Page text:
In 1974, the Detroit Music Hall Center for the Performing Arts was slated for demolition. The Music Hall may have opened in opulent splendor with a Gershwin musical in 1928, but in its fifth decade the building was deserted. But Detroit stepped up. The community saved this stunning building from the wrecking ball, and since then the Music Hall has been tenderly restored to its original Spanish Renaissance and Art Deco design. Today, with its excellent acoustics and stellar sight lines, the hall has become one of the best places in Detroit to experience the performing arts—from compelling local acts to national jazz and theater talent.
But what has helped the Music Hall thrive not just as a historic landmark but as a modern building? In part, retrocommissioning. With three distinct performance spaces and a 1,700+ seat theater, the Music Hall requires significant energy—human and otherwise—to maintain. The Hall recently underwent retrocommissioning because of its ongoing commitment to maintaining the historic building at the highest level.
But what is retrocommissioning anyway? Surprisingly, it’s not remodeling. Instead, a retrocommissioning study finds small changes that pack a big punch. Retrocommissioning identifies how use patterns within a building have changed and evaluates the best way to restore maximum efficiency to lighting and HVAC systems.
Over time, people use buildings in creative ways that exceed their original design. Certainly this is true for the Music Hall; built as a live theater, it was transformed to house the Detroit Symphony Orchestra and become the world’s second Cinemara theater. During these changes, someone adjusts the thermostat to get more comfortable. People shift from one space to another, equipment is added or removed, heating and cooling coils get dirty, and hardware ages. Retrocommissioning can identify and address all of these problems by, for example, updating inefficient lighting, rebalancing air flows, or modifying temperature control sequences.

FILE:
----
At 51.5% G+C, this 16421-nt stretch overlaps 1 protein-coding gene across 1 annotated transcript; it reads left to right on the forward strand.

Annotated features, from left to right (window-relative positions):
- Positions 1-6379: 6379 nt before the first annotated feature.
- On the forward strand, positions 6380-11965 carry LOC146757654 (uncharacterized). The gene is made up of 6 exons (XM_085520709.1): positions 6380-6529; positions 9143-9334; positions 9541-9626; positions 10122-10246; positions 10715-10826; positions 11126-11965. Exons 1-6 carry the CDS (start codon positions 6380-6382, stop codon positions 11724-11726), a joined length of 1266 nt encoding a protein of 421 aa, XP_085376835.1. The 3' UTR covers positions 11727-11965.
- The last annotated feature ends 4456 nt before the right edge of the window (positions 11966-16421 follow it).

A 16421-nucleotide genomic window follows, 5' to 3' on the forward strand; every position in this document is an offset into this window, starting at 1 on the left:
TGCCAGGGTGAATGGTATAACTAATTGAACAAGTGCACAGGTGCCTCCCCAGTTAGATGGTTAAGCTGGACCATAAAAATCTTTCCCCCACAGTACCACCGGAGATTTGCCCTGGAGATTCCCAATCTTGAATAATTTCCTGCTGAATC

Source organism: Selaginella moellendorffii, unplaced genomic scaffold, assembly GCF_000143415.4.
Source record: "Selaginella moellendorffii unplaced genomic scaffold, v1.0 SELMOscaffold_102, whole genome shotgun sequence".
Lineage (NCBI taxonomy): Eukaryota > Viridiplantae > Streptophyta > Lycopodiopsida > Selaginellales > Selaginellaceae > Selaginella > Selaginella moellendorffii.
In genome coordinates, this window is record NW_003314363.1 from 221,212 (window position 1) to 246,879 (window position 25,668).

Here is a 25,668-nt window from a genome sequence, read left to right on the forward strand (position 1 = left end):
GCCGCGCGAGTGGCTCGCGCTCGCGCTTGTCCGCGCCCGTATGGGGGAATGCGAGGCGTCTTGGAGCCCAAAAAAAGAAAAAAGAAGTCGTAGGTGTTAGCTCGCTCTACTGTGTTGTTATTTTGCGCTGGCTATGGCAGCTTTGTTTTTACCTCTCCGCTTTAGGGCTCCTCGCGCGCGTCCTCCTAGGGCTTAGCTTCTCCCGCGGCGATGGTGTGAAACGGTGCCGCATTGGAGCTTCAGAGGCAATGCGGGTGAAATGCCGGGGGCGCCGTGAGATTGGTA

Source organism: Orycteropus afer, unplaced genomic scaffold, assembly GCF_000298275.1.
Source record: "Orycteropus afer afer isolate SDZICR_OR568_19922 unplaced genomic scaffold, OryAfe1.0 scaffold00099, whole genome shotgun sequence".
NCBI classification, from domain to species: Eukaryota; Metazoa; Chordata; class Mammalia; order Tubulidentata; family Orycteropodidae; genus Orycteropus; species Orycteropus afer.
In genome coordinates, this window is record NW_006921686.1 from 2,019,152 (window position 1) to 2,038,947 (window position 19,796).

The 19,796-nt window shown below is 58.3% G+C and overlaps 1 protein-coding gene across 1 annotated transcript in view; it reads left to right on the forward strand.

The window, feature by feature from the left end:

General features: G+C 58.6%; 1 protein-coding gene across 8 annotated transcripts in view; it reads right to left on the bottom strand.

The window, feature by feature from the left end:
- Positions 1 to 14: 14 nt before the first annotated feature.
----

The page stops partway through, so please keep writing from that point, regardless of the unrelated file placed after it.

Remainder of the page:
Retrocommissioning aligns the whole building’s energy use with the most efficient, purposeful design. Not only do such changes make staff and patrons more comfortable (who likes a frost-bitten office or sweltering performance space?), but they conserve precious resources. The Music Hall is on track to save $10,000 a year in energy costs just by switching to LED lights, and their HVAC upgrades will save more than twice that much. This means the Hall can devote more resources cultivating the pipeline of local musical talent that goes on to entertain the world.
If you think retrocommissioning could help your company work more efficiently and save money, we recommend working with an experienced lighting company like EDSS. We’ve been analyzing lighting and energy usage since we started in 2007, and we have the expertise to restore purposeful energy design to your building.